2004 Denver Annual Meeting (November 7–10, 2004)

Paper No. 6
Presentation Time: 3:15 PM


SCHOLLE, Peter A., New Mexico Bureau of Geology, New Mexico Tech, 801 Leroy Pl, Socorro, NM 87801, pscholle@gis.nmt.edu

Effectively informing decision makers about science issues is perhaps the most difficult educational task facing the American geoscience community. Our politicians, community leaders, and federal, state and local agency officials are busy, generally not scientifically trained, and are confronted with a daily barrage of polarized opinions and lobbying efforts. Nevertheless, many decision makers welcome the opportunity to learn about science issues in order to make better decisions.

To address these needs, the New Mexico Bureau of Geology & Mineral Resources, following the lead of the Kansas Geological Survey, has run field conferences for decision makers for the past 4 years. Selected state and federal legislators, agency heads, educators, environmental group leaders, journalists, and other community leaders are invited to examine diverse geologic, hydrologic, natural resource, geologic hazard and environmental issues that affect the future of the state and its citizens. The primary objective is to present decision makers with the opportunity to learn first-hand about current opportunities, problems, and solutions concerning vital earth science issues in an informal outdoor setting. The data and interpretations we present are derived from current research by our agency, other state and federal agencies, and academia. The instructors are science and policy experts from many organizations who are carefully chosen for their ability to give credible, well-balanced, succinct, understandable and enthusiastic presentations. A heavily illustrated, full-color guidebook consisting of short, non-technical papers is prepared for each trip and is distributed gratis to participants and all legislators, and is supplied at cost to other interested parties.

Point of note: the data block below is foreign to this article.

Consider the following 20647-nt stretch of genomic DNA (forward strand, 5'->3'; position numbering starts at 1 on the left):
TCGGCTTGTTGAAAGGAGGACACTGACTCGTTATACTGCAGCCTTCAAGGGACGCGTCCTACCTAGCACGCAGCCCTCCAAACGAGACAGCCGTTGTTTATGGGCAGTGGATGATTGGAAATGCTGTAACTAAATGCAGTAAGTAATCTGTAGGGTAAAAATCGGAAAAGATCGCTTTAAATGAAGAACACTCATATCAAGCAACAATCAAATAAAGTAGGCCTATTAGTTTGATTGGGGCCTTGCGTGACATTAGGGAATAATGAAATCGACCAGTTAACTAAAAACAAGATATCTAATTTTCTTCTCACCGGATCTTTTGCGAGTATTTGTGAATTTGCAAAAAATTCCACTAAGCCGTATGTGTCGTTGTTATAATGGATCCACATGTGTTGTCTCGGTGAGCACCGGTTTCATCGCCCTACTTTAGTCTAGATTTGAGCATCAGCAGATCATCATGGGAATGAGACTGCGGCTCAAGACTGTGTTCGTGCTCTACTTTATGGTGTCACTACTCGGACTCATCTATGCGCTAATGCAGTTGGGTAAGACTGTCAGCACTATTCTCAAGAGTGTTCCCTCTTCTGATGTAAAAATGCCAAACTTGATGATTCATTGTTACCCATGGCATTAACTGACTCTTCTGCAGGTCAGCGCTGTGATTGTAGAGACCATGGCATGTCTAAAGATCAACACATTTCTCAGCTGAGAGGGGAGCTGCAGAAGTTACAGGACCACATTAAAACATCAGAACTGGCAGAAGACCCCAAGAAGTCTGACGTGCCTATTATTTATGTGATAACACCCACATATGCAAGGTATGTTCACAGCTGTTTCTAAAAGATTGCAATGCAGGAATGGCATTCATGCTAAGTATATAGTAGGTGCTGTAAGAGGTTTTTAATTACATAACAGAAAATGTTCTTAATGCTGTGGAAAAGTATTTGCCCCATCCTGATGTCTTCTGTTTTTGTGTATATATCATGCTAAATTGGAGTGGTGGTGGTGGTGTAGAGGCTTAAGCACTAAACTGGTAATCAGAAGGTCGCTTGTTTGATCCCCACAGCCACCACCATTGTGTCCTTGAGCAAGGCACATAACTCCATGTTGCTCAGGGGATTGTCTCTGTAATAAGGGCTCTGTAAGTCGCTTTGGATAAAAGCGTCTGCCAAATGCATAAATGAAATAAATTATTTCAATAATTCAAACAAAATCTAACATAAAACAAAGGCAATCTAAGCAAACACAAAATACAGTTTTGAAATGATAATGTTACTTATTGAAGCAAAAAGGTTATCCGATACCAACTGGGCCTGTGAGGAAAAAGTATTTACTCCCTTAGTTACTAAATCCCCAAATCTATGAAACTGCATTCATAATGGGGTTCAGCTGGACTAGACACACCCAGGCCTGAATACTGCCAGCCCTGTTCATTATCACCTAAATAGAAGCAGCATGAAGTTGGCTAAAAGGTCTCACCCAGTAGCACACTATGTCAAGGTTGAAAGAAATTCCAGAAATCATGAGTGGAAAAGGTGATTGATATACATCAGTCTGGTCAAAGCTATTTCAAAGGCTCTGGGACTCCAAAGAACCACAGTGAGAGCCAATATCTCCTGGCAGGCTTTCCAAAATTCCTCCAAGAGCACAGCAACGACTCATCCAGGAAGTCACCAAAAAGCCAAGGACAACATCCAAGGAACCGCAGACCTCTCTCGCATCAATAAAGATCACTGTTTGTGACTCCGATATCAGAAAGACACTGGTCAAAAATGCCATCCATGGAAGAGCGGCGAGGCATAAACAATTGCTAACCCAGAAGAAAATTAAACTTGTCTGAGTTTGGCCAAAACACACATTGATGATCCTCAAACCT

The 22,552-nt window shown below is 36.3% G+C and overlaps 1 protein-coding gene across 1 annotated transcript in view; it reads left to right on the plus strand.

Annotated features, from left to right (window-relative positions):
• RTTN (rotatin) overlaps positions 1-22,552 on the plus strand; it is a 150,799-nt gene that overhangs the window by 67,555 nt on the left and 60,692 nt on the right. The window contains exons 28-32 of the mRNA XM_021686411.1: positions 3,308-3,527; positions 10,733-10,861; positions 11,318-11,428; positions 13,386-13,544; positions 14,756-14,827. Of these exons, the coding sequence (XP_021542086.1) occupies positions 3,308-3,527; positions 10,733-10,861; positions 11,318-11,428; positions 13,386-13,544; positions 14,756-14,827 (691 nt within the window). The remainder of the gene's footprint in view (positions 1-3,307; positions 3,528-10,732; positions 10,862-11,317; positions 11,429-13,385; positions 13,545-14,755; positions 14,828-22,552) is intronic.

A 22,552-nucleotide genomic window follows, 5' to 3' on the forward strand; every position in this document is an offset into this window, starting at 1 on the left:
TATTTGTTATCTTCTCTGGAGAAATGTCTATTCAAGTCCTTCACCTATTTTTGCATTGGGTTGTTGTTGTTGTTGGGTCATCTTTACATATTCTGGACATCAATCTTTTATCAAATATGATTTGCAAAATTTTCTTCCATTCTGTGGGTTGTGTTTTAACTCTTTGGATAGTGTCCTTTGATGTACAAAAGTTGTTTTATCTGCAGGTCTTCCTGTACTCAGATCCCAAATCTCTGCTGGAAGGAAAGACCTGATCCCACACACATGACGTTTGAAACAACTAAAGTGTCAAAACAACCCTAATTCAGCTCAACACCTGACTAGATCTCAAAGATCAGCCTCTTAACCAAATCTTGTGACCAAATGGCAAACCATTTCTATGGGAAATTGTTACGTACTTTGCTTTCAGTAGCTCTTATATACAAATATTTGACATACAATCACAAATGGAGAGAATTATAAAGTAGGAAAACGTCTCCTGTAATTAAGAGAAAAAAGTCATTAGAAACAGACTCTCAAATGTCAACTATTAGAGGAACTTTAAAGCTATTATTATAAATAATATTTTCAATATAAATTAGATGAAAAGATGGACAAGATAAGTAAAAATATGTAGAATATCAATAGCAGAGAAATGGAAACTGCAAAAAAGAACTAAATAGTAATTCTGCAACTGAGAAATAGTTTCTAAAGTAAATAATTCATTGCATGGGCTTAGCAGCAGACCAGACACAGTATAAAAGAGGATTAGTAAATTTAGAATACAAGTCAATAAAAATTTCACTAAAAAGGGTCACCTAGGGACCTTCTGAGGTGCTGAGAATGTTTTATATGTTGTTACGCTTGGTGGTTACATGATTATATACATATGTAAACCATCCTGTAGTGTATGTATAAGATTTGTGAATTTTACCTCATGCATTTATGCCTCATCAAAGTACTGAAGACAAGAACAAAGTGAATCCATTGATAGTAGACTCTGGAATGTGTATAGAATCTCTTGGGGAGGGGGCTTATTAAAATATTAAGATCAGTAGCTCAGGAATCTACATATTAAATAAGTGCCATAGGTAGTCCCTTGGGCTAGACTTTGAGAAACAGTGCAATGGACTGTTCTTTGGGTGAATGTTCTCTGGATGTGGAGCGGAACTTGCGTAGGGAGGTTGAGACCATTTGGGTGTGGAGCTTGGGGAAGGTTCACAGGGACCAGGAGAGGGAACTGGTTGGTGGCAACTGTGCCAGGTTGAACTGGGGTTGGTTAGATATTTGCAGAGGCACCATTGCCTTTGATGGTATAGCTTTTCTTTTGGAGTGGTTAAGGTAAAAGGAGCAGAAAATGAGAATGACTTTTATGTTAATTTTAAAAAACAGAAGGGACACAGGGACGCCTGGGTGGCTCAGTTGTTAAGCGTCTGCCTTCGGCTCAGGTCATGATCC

The trips to date all have been quite successful -- they have generated editorials in newspapers, positively influenced legislative initiatives (particularly in the area of water supply), and spawned a field trip specifically for a legislative water committee. Despite those successes, our greatest challenge is to persuade a broader range of decision makers to invest their valuable time on our meetings. In the future, we hope to get the field conferences to be directly associated with specific legislative committee meetings.